West Virginia’s Attorney General Darrell McGraw has filed a lawsuit against a Georgia company in order to stop it from distributing ingredients that are then used to make illegal designer drugs.
The lawsuit was filed against Nutragenomics Manufacturing LLC in Putnam County Circuit Court. Attorney General McGraw argued that Nutragenomics products were frequently used to produce “bath salts” and K2, which are widely viewed as synthetic versions of cocaine and marijuana. The company allegedly markets the ingredients through various websites and then ships them by mail.
In April 2011, a ban on synthetic drugs went into effect in West Virginia, after growing evidence that they were being used frequently at high school and college parties. Studies have suggested that synthetic drugs can do more serious harm to those who take them than the drugs they imitate. Synthetic drugs have been linked to seizures, hypertension, psychotic episodes, suicidal thoughts, and death. Attorney General McGraw’s lawsuit seeks the names of people who purchased Nutragenomics ingredients, to ban the company from advertising its products as legal and safe, and $5,000 penalties for each violation of the state’s Consumer Protection Act.
Federal law already bans certain ingredients that have been used in the manufacturing and sale of synthetic drugs. However, the Attorney General’s Office and Chad Napier, who is in charge of the Metro Drug Unit in Kanawha and Putnam counties, claim that companies like Nutragenomics change the molecular structure of the ingredients just enough in order to get around the law.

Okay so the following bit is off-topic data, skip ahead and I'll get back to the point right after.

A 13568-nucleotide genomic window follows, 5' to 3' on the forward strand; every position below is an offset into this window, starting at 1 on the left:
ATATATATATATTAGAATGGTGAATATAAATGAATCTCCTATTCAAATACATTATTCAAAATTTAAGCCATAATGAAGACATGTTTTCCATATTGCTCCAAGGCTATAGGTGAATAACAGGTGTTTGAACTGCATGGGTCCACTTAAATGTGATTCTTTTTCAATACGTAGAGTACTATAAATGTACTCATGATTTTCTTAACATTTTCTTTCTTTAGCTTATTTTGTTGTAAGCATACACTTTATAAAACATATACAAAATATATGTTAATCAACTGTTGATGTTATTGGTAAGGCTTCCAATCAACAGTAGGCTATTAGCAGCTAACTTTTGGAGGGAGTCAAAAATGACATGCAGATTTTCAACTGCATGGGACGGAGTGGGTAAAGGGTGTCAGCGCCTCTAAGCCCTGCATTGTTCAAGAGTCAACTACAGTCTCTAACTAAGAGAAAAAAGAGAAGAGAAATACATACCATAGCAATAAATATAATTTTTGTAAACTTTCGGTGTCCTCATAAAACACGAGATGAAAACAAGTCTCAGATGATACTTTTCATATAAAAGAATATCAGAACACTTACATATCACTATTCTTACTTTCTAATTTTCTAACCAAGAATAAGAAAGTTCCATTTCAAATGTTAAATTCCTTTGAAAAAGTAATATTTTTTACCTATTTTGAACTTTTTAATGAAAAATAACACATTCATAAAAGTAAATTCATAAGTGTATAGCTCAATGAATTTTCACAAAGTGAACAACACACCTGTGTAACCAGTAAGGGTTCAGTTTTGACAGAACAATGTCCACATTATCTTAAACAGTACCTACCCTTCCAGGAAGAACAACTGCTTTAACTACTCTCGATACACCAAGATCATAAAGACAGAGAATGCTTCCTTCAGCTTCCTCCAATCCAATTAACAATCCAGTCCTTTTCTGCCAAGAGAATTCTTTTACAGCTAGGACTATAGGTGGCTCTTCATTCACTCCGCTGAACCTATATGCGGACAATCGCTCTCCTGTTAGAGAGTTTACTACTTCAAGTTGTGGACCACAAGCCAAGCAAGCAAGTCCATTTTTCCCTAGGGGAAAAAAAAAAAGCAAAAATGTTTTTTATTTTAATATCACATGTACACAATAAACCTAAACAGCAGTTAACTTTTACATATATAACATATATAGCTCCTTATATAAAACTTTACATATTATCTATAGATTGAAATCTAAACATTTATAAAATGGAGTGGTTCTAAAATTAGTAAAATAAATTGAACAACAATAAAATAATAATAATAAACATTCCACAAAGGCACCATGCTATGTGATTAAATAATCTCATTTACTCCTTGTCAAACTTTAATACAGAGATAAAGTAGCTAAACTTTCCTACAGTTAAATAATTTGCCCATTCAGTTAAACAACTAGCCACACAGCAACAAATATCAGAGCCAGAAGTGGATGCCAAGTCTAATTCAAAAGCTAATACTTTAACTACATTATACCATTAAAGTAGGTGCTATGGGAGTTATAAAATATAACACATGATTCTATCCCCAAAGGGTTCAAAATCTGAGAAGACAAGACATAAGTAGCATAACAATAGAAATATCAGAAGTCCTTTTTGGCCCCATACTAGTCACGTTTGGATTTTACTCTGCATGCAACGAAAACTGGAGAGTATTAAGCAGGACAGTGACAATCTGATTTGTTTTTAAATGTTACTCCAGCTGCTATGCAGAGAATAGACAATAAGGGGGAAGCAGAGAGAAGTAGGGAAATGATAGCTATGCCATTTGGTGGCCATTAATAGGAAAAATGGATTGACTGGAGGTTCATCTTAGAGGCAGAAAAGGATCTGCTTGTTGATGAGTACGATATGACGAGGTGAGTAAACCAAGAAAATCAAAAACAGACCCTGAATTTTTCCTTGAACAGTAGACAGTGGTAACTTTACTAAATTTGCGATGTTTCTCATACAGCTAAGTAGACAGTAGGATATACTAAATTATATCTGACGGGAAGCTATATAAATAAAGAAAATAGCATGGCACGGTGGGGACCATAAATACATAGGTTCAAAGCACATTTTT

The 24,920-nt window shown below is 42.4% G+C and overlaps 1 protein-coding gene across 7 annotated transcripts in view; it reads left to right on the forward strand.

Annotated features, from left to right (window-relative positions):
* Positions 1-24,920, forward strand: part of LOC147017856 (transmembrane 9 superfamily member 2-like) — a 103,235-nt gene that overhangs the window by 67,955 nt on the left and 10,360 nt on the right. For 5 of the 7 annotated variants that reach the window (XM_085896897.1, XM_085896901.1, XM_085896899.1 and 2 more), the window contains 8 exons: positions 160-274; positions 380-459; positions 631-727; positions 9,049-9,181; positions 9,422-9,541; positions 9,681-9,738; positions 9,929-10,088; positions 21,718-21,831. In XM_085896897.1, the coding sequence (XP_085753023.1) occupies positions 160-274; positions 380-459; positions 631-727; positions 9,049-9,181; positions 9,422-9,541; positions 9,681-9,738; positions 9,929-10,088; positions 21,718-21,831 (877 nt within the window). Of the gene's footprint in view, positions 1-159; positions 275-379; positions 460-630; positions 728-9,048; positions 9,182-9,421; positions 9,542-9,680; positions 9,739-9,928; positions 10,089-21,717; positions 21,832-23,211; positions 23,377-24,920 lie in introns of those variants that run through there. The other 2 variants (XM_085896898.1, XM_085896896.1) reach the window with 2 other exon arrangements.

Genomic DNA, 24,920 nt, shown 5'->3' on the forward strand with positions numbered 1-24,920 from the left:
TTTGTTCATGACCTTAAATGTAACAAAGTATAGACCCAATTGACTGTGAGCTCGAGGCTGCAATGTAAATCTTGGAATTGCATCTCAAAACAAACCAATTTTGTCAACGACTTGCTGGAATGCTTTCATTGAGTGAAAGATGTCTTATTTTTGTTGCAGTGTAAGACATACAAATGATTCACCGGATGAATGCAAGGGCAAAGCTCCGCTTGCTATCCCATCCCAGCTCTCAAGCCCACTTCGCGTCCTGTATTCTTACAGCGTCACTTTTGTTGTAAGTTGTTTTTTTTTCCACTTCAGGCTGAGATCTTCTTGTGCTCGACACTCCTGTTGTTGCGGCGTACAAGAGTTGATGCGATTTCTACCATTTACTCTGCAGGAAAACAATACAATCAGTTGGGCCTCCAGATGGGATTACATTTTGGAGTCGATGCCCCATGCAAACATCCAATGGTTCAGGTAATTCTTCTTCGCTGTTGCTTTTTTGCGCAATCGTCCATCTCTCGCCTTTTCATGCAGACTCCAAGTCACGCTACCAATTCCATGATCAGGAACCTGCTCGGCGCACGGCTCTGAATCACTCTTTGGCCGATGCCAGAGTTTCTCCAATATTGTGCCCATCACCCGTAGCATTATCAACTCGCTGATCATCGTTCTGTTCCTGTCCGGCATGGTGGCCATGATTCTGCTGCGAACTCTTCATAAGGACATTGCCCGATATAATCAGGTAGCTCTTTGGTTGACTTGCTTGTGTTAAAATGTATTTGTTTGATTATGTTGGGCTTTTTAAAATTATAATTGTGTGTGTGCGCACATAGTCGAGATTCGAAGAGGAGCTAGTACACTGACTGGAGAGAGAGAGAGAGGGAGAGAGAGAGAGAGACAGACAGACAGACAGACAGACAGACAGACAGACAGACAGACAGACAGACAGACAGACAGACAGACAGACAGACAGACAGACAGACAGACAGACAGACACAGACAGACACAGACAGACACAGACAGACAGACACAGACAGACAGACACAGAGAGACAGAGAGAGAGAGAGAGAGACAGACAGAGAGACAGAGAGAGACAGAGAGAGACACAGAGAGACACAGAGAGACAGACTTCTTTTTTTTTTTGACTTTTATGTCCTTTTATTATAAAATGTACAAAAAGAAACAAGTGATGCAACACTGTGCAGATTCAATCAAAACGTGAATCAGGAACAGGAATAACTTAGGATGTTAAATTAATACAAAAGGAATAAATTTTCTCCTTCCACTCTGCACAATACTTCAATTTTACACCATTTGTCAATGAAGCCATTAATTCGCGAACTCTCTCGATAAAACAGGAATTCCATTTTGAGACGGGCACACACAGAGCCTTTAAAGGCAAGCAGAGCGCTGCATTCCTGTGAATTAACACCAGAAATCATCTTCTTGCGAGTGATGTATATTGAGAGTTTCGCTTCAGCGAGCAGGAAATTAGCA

This is the first time the Attorney General’s Office has gone to court for a civil action involving a chemical manufacturer like Nutragenomics. This is also the second major recent case in West Virginia that involved bath salts. An owner of two paraphernalia shops in Harrison County was indicted, along with three of his employees, on federal drug conspiracy charges for selling bath salts and synthetic marijuana. Given the Attorney General’s commitment to this issue, the indictments and lawsuits will only grow in the future.
We at the Wolfe Law Firm understand the importance of stopping synthetic drug use, especially since the effects can be so much more disturbing than those of natural drugs. However, with investigations such as these, where the Attorney General attempts to “smoke out” all manufacturers and users, there is a concern about overreach. Just because someone orders the ingredients does not mean they know what the ingredients are used for and intended them for that purpose. Even if they did order the ingredients to make synthetic drugs, each person is still entitled to due process and rights under the Constitution. Usually that means that state officials must have a “reasonable suspicion” of criminal behavior before stopping and questioning them. To arrest a suspect, state officials must at least have “probable cause,” and must have an actual warrant to search someone’s house or documents. Too often, state police officers violate these basic requirements, which is typically when suspects hire West Virginia criminal defense attorneys to defend them. Stopping dangerous drug use is important, but protecting people’s Constitutional rights is fundamental.